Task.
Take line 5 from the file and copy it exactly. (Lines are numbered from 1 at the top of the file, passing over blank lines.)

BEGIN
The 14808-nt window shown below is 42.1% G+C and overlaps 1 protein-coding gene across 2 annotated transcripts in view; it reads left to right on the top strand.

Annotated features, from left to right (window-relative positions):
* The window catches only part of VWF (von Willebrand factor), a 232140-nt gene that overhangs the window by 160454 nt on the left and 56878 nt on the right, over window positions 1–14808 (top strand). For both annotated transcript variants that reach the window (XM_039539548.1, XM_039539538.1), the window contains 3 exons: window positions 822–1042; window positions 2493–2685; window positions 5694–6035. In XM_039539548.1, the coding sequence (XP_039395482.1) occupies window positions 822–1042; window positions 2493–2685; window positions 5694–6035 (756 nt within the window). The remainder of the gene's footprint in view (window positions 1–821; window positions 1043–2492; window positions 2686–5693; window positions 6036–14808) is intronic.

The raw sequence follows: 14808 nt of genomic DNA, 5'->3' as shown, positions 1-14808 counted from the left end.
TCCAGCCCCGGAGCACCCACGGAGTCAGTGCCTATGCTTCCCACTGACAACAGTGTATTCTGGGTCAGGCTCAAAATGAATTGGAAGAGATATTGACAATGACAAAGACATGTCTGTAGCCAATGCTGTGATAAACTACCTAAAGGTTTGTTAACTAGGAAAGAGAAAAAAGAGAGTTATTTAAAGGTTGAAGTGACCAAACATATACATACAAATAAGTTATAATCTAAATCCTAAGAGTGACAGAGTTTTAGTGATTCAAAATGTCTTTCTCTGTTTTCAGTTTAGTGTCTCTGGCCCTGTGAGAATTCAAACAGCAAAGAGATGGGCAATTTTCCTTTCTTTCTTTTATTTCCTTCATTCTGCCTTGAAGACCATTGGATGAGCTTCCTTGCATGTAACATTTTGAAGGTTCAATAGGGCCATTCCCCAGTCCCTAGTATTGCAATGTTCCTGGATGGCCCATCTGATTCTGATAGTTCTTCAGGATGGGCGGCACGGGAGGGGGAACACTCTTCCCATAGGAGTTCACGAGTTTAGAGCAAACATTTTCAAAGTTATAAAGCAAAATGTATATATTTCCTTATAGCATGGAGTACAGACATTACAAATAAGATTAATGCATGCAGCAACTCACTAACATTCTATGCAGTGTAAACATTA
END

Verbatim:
TCCAGCCCCGGAGCACCCACGGAGTCAGTGCCTATGCTTCCCACTGACAACAGTGTATTCTGGGTCAGGCTCAAAATGAATTGGAAGAGATATTGACAATGACAAAGACATGTCTGTAGCCAATGCTGTGATAAACTACCTAAAGGTTTGTTAACTAGGAAAGAGAAAAAAGAGAGTTATTTAAAGGTTGAAGTGACCAAACATATACATACAAATAAGTTATAATCTAAATCCTAAGAGTGACAGAGTTTTAGTGATTCAAAATGTCTTTCTCTGTTTTCAGTTTAGTGTCTCTGGCCCTGTGAGAATTCAAACAGCAAAGAGATGGGCAATTTTCCTTTCTTTCTTTTATTTCCTTCATTCTGCCTTGAAGACCATTGGATGAGCTTCCTTGCATGTAACATTTTGAAGGTTCAATAGGGCCATTCCCCAGTCCCTAGTATTGCAATGTTCCTGGATGGCCCATCTGATTCTGATAGTTCTTCAGGATGGGCGGCACGGGAGGGGGAACACTCTTCCCATAGGAGTTCACGAGTTTAGAGCAAACATTTTCAAAGTTATAAAGCAAAATGTATATATTTCCTTATAGCATGGAGTACAGACATTACAAATAAGATTAATGCATGCAGCAACTCACTAACATTCTATGCAGTGTAAACATTA